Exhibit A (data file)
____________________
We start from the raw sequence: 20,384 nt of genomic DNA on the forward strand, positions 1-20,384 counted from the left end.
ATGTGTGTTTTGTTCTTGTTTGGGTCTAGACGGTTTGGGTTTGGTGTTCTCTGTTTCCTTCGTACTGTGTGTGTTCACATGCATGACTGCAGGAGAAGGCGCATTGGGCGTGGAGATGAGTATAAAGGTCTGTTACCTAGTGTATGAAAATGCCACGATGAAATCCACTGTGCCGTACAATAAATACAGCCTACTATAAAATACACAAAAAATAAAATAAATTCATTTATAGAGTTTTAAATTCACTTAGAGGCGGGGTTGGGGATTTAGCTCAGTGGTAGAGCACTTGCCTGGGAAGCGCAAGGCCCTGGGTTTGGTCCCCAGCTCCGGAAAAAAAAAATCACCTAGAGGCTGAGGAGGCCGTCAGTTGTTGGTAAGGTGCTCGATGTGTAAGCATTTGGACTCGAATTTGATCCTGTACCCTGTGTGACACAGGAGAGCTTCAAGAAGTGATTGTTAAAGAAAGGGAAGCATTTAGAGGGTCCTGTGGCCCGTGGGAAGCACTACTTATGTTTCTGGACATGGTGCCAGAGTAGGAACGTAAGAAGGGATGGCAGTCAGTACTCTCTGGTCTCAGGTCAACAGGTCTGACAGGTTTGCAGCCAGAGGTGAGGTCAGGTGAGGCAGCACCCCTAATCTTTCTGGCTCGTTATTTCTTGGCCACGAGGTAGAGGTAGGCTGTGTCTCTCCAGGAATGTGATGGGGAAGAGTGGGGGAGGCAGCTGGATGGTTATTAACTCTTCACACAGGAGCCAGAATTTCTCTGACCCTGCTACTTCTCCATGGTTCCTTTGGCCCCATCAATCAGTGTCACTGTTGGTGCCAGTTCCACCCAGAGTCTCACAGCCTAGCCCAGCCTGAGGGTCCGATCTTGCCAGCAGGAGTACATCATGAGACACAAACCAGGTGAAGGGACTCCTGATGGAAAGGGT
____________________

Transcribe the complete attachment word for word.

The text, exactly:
We start from the raw sequence: 20,384 nt of genomic DNA on the forward strand, positions 1-20,384 counted from the left end.
ATGTGTGTTTTGTTCTTGTTTGGGTCTAGACGGTTTGGGTTTGGTGTTCTCTGTTTCCTTCGTACTGTGTGTGTTCACATGCATGACTGCAGGAGAAGGCGCATTGGGCGTGGAGATGAGTATAAAGGTCTGTTACCTAGTGTATGAAAATGCCACGATGAAATCCACTGTGCCGTACAATAAATACAGCCTACTATAAAATACACAAAAAATAAAATAAATTCATTTATAGAGTTTTAAATTCACTTAGAGGCGGGGTTGGGGATTTAGCTCAGTGGTAGAGCACTTGCCTGGGAAGCGCAAGGCCCTGGGTTTGGTCCCCAGCTCCGGAAAAAAAAAATCACCTAGAGGCTGAGGAGGCCGTCAGTTGTTGGTAAGGTGCTCGATGTGTAAGCATTTGGACTCGAATTTGATCCTGTACCCTGTGTGACACAGGAGAGCTTCAAGAAGTGATTGTTAAAGAAAGGGAAGCATTTAGAGGGTCCTGTGGCCCGTGGGAAGCACTACTTATGTTTCTGGACATGGTGCCAGAGTAGGAACGTAAGAAGGGATGGCAGTCAGTACTCTCTGGTCTCAGGTCAACAGGTCTGACAGGTTTGCAGCCAGAGGTGAGGTCAGGTGAGGCAGCACCCCTAATCTTTCTGGCTCGTTATTTCTTGGCCACGAGGTAGAGGTAGGCTGTGTCTCTCCAGGAATGTGATGGGGAAGAGTGGGGGAGGCAGCTGGATGGTTATTAACTCTTCACACAGGAGCCAGAATTTCTCTGACCCTGCTACTTCTCCATGGTTCCTTTGGCCCCATCAATCAGTGTCACTGTTGGTGCCAGTTCCACCCAGAGTCTCACAGCCTAGCCCAGCCTGAGGGTCCGATCTTGCCAGCAGGAGTACATCATGAGACACAAACCAGGTGAAGGGACTCCTGATGGAAAGGGT